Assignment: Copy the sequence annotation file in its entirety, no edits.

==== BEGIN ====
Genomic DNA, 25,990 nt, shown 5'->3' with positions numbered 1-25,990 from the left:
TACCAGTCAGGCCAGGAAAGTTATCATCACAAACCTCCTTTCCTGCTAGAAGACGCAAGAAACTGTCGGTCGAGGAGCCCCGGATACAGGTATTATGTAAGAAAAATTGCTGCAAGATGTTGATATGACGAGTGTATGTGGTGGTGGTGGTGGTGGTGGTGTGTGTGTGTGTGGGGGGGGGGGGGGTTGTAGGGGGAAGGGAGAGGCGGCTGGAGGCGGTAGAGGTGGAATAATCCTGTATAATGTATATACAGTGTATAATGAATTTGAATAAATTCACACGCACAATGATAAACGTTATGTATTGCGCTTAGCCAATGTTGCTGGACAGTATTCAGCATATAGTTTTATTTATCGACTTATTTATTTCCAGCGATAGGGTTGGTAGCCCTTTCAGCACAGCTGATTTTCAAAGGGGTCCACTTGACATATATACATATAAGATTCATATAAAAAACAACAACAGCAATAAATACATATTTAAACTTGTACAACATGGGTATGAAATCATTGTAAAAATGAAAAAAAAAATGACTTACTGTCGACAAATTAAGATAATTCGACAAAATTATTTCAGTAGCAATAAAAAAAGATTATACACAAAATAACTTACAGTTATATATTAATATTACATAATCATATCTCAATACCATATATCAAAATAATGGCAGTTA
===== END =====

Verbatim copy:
Genomic DNA, 25,990 nt, shown 5'->3' with positions numbered 1-25,990 from the left:
TACCAGTCAGGCCAGGAAAGTTATCATCACAAACCTCCTTTCCTGCTAGAAGACGCAAGAAACTGTCGGTCGAGGAGCCCCGGATACAGGTATTATGTAAGAAAAATTGCTGCAAGATGTTGATATGACGAGTGTATGTGGTGGTGGTGGTGGTGGTGGTGTGTGTGTGTGTGGGGGGGGGGGGGGTTGTAGGGGGAAGGGAGAGGCGGCTGGAGGCGGTAGAGGTGGAATAATCCTGTATAATGTATATACAGTGTATAATGAATTTGAATAAATTCACACGCACAATGATAAACGTTATGTATTGCGCTTAGCCAATGTTGCTGGACAGTATTCAGCATATAGTTTTATTTATCGACTTATTTATTTCCAGCGATAGGGTTGGTAGCCCTTTCAGCACAGCTGATTTTCAAAGGGGTCCACTTGACATATATACATATAAGATTCATATAAAAAACAACAACAGCAATAAATACATATTTAAACTTGTACAACATGGGTATGAAATCATTGTAAAAATGAAAAAAAAAATGACTTACTGTCGACAAATTAAGATAATTCGACAAAATTATTTCAGTAGCAATAAAAAAAGATTATACACAAAATAACTTACAGTTATATATTAATATTACATAATCATATCTCAATACCATATATCAAAATAATGGCAGTTA